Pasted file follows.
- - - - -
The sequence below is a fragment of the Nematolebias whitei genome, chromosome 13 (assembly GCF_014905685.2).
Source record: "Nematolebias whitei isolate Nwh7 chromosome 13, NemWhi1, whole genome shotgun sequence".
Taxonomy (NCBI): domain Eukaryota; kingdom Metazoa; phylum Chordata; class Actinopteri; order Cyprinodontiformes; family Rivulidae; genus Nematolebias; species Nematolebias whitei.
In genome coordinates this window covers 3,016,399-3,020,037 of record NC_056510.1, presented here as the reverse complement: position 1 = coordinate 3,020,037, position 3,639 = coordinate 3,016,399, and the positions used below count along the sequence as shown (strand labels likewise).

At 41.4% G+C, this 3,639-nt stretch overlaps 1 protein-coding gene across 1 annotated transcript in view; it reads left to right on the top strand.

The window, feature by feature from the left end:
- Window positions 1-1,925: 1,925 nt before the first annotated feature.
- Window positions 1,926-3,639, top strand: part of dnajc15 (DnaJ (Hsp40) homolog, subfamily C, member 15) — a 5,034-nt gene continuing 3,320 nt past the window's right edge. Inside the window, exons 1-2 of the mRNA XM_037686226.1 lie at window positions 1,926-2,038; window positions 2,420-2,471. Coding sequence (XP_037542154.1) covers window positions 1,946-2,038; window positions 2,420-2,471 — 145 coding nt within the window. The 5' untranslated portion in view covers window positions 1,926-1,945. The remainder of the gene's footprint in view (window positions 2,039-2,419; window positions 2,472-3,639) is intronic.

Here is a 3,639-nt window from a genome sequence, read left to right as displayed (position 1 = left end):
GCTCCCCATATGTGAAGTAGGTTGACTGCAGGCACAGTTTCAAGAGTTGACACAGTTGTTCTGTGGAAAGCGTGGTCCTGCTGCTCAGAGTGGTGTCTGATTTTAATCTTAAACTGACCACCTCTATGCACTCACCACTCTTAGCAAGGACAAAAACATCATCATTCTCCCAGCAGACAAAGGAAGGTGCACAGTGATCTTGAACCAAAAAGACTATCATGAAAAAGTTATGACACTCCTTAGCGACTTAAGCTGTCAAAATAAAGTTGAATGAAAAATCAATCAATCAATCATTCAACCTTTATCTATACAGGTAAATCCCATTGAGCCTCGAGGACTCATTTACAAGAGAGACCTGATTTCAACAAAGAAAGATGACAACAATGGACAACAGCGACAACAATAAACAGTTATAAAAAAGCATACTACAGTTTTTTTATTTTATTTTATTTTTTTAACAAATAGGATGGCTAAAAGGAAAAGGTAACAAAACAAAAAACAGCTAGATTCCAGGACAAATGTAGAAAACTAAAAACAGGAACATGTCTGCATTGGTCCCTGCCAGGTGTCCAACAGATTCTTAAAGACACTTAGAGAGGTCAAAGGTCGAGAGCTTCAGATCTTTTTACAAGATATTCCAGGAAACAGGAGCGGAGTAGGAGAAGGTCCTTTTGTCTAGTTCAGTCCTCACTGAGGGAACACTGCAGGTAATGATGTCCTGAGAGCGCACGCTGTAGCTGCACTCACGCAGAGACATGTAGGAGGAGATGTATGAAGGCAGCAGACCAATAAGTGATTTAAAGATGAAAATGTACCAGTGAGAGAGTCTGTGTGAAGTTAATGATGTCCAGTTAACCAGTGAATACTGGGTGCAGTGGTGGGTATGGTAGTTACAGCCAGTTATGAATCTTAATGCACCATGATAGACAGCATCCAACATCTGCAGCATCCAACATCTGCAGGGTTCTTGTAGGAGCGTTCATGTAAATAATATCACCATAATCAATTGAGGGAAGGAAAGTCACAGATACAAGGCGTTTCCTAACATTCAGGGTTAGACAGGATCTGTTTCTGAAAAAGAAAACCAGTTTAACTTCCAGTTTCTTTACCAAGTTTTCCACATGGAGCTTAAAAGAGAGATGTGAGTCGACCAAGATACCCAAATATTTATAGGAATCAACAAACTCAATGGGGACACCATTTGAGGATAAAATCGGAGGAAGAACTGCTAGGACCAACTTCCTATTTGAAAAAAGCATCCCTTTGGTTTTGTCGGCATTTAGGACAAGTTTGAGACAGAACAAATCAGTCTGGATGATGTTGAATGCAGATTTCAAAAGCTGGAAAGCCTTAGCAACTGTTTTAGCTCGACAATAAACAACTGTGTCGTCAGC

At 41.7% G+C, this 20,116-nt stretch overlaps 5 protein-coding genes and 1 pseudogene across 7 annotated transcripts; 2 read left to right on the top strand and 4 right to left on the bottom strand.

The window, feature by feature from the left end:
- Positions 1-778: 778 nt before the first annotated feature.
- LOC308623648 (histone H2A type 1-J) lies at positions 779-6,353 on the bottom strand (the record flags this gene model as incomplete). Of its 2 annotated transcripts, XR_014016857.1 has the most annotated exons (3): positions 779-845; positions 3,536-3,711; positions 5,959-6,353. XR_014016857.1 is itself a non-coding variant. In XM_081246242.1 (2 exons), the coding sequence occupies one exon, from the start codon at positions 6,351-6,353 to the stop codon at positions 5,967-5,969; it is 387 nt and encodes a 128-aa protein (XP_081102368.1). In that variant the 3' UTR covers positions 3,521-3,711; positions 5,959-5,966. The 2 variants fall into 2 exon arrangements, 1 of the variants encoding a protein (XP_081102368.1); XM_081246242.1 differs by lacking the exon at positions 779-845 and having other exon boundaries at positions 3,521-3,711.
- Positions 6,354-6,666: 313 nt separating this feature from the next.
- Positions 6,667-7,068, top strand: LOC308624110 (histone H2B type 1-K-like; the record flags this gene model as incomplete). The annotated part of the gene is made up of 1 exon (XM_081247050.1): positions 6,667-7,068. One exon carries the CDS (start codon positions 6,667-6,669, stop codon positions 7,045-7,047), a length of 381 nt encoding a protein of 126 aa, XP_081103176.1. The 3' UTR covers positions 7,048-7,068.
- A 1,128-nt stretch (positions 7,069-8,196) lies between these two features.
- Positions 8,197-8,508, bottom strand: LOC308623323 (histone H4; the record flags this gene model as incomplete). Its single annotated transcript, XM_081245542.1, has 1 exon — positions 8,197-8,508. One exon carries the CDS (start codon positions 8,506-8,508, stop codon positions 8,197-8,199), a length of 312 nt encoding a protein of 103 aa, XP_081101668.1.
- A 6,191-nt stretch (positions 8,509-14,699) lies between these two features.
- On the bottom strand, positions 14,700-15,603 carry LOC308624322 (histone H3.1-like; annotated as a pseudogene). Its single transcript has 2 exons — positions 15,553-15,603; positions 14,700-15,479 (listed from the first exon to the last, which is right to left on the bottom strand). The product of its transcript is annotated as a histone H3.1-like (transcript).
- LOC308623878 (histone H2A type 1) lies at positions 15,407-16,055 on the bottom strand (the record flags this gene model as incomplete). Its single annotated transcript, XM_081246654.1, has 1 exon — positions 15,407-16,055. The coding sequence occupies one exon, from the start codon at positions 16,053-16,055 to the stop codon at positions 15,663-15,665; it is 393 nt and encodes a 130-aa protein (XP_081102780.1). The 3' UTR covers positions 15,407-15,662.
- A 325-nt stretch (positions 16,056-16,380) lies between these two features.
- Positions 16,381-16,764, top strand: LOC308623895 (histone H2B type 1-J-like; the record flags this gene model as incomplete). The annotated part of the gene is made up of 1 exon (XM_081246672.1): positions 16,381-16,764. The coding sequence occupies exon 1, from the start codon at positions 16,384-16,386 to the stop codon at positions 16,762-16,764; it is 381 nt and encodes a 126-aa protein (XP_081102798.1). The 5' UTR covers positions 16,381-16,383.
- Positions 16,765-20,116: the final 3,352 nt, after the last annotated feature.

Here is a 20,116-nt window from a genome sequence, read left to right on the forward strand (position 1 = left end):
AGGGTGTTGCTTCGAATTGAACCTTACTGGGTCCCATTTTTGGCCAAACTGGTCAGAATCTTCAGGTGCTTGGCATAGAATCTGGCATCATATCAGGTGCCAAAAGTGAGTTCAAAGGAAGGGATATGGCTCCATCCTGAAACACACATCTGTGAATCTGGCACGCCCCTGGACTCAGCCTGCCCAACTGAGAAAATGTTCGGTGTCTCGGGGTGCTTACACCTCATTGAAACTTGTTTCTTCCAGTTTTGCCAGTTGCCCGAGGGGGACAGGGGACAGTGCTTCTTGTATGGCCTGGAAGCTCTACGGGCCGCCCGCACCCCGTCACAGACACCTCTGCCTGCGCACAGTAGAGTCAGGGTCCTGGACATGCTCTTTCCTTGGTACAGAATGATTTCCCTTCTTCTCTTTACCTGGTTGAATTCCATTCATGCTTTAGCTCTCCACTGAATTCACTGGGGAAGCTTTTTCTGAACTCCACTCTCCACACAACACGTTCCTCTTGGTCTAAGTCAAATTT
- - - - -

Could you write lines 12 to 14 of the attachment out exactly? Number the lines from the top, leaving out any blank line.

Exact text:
The window, feature by feature from the left end:
- Positions 1-778: 778 nt before the first annotated feature.
- LOC308623648 (histone H2A type 1-J) lies at positions 779-6,353 on the bottom strand (the record flags this gene model as incomplete). Of its 2 annotated transcripts, XR_014016857.1 has the most annotated exons (3): positions 779-845; positions 3,536-3,711; positions 5,959-6,353. XR_014016857.1 is itself a non-coding variant. In XM_081246242.1 (2 exons), the coding sequence occupies one exon, from the start codon at positions 6,351-6,353 to the stop codon at positions 5,967-5,969; it is 387 nt and encodes a 128-aa protein (XP_081102368.1). In that variant the 3' UTR covers positions 3,521-3,711; positions 5,959-5,966. The 2 variants fall into 2 exon arrangements, 1 of the variants encoding a protein (XP_081102368.1); XM_081246242.1 differs by lacking the exon at positions 779-845 and having other exon boundaries at positions 3,521-3,711.